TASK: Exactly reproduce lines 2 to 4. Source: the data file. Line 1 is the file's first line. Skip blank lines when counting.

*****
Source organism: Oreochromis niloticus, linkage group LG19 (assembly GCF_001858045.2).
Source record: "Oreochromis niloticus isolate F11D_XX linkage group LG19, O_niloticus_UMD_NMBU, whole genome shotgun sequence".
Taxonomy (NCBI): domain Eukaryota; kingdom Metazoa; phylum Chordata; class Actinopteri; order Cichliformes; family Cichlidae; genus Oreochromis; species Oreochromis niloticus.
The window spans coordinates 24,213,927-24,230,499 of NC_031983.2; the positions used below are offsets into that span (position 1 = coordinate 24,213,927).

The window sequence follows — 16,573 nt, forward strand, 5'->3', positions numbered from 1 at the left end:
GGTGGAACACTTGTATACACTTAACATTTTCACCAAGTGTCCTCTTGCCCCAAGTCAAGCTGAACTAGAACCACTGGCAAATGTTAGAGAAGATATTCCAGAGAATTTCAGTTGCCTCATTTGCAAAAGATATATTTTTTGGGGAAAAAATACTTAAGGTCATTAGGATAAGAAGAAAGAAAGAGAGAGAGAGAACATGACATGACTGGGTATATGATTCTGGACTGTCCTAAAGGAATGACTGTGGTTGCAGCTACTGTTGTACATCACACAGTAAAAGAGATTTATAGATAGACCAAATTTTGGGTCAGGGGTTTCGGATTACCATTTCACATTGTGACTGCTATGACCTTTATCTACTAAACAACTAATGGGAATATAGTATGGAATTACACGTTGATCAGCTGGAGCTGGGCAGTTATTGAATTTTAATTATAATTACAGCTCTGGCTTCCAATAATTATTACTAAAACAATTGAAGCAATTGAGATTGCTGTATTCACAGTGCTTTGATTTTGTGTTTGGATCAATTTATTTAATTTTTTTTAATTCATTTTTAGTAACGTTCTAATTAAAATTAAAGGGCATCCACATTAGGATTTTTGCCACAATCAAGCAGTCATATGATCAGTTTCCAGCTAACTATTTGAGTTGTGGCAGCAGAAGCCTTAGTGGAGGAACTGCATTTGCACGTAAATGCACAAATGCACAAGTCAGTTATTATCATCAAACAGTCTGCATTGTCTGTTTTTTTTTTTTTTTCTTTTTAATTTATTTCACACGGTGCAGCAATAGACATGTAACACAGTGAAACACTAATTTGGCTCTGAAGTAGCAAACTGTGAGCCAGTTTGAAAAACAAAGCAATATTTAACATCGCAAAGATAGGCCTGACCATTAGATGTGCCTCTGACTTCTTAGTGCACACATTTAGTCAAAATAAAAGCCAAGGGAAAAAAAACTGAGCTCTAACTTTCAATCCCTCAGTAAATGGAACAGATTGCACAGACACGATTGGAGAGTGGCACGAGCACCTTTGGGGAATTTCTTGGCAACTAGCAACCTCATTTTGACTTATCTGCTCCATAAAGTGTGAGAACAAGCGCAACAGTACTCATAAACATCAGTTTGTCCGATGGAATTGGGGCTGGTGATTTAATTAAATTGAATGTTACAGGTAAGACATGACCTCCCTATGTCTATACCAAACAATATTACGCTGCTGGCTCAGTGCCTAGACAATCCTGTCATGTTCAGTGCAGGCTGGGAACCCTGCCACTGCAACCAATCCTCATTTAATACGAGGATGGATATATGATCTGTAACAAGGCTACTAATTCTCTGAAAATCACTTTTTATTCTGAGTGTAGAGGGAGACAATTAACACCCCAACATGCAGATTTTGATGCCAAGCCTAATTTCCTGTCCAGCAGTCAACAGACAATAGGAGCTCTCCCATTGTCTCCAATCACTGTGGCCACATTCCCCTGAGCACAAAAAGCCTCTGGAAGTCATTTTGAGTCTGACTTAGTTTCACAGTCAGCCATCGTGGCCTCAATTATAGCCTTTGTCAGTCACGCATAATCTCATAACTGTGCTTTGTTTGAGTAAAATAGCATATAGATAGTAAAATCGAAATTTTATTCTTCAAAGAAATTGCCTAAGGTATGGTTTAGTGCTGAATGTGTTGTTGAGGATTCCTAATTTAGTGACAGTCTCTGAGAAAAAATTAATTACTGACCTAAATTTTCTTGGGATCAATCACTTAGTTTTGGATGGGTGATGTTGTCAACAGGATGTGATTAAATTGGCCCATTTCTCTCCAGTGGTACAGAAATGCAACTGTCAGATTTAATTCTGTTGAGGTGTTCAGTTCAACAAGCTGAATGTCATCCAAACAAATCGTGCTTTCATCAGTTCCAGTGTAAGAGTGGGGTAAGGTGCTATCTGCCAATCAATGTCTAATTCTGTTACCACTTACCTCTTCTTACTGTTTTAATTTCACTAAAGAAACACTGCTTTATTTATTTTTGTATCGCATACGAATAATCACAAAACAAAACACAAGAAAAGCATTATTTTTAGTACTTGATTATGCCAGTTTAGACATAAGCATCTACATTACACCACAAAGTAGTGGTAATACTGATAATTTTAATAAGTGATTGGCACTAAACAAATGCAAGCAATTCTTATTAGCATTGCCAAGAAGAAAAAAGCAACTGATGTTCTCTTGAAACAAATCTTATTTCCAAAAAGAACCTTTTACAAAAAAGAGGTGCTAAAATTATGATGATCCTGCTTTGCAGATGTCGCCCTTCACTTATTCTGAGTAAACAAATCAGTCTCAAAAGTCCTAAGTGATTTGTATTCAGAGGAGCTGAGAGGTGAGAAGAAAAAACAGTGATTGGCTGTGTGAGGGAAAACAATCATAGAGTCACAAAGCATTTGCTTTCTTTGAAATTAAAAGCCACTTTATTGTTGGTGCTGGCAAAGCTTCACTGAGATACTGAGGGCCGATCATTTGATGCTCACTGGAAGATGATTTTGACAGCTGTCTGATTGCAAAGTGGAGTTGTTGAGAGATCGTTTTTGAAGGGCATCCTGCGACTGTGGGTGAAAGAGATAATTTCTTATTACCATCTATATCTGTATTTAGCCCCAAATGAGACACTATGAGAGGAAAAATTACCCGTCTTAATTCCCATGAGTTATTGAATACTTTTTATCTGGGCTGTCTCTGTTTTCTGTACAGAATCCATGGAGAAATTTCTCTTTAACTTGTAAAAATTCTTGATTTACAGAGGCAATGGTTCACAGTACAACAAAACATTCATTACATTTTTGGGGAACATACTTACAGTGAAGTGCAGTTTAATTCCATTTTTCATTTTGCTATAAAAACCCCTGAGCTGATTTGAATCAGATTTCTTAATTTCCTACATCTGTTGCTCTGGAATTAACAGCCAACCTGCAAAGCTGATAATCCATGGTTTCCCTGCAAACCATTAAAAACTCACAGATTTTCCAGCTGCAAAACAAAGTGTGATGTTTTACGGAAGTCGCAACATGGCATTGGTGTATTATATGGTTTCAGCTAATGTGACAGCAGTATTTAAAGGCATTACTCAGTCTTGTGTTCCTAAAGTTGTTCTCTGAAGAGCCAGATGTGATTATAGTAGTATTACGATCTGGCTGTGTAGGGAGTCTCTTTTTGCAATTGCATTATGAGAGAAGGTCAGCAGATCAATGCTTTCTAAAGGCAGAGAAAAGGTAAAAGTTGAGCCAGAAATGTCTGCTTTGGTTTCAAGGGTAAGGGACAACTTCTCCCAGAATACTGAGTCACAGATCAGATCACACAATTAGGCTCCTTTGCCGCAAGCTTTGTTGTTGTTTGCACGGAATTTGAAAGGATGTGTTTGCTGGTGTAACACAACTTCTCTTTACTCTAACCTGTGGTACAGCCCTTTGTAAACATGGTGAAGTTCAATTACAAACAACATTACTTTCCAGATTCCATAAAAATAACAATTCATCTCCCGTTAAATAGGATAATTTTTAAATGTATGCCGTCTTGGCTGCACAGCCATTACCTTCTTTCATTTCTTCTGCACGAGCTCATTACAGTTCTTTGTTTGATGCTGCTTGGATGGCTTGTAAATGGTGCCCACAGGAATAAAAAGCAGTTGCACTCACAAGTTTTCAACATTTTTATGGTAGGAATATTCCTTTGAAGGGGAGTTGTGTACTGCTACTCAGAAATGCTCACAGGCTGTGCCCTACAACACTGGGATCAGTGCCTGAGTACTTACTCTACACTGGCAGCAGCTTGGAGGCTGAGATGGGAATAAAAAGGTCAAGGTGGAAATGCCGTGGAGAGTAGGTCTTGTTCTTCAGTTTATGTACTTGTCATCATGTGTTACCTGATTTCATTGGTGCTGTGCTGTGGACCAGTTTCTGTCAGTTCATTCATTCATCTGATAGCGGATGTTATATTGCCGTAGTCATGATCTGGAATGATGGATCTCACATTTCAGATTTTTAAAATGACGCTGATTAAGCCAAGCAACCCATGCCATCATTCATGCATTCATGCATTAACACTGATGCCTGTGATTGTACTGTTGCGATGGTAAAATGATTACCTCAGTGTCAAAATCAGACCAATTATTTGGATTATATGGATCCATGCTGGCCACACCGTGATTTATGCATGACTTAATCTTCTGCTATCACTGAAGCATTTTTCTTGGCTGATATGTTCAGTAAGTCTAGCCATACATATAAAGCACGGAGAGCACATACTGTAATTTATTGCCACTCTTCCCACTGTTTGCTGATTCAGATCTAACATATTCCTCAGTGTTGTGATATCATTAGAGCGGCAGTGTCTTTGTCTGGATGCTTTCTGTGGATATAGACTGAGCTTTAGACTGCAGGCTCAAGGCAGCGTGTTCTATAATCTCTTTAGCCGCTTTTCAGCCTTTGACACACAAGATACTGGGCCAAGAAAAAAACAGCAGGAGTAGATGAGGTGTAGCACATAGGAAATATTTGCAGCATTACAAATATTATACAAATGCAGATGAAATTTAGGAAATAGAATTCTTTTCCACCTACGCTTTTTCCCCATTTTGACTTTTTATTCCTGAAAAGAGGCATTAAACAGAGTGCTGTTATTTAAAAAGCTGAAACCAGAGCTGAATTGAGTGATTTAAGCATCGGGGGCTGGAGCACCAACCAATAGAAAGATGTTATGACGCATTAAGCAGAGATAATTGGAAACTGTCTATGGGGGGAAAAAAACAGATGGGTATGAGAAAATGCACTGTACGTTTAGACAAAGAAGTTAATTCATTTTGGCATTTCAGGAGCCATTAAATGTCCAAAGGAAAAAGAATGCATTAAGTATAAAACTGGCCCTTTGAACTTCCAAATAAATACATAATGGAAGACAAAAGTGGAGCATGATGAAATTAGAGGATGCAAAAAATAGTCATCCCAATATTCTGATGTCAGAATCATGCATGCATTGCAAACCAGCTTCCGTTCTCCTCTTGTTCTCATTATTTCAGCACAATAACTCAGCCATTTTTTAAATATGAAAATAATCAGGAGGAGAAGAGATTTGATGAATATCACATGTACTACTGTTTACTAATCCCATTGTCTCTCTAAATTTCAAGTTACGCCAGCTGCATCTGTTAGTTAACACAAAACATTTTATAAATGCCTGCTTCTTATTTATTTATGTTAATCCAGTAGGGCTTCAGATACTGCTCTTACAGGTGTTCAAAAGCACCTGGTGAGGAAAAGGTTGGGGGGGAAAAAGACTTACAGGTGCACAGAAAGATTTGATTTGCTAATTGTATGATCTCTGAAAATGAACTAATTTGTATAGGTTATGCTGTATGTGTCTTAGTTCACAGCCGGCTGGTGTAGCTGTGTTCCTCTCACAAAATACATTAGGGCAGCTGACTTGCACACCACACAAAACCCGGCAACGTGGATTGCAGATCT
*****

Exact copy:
Source record: "Oreochromis niloticus isolate F11D_XX linkage group LG19, O_niloticus_UMD_NMBU, whole genome shotgun sequence".
Taxonomy (NCBI): domain Eukaryota; kingdom Metazoa; phylum Chordata; class Actinopteri; order Cichliformes; family Cichlidae; genus Oreochromis; species Oreochromis niloticus.
The window spans coordinates 24,213,927-24,230,499 of NC_031983.2; the positions used below are offsets into that span (position 1 = coordinate 24,213,927).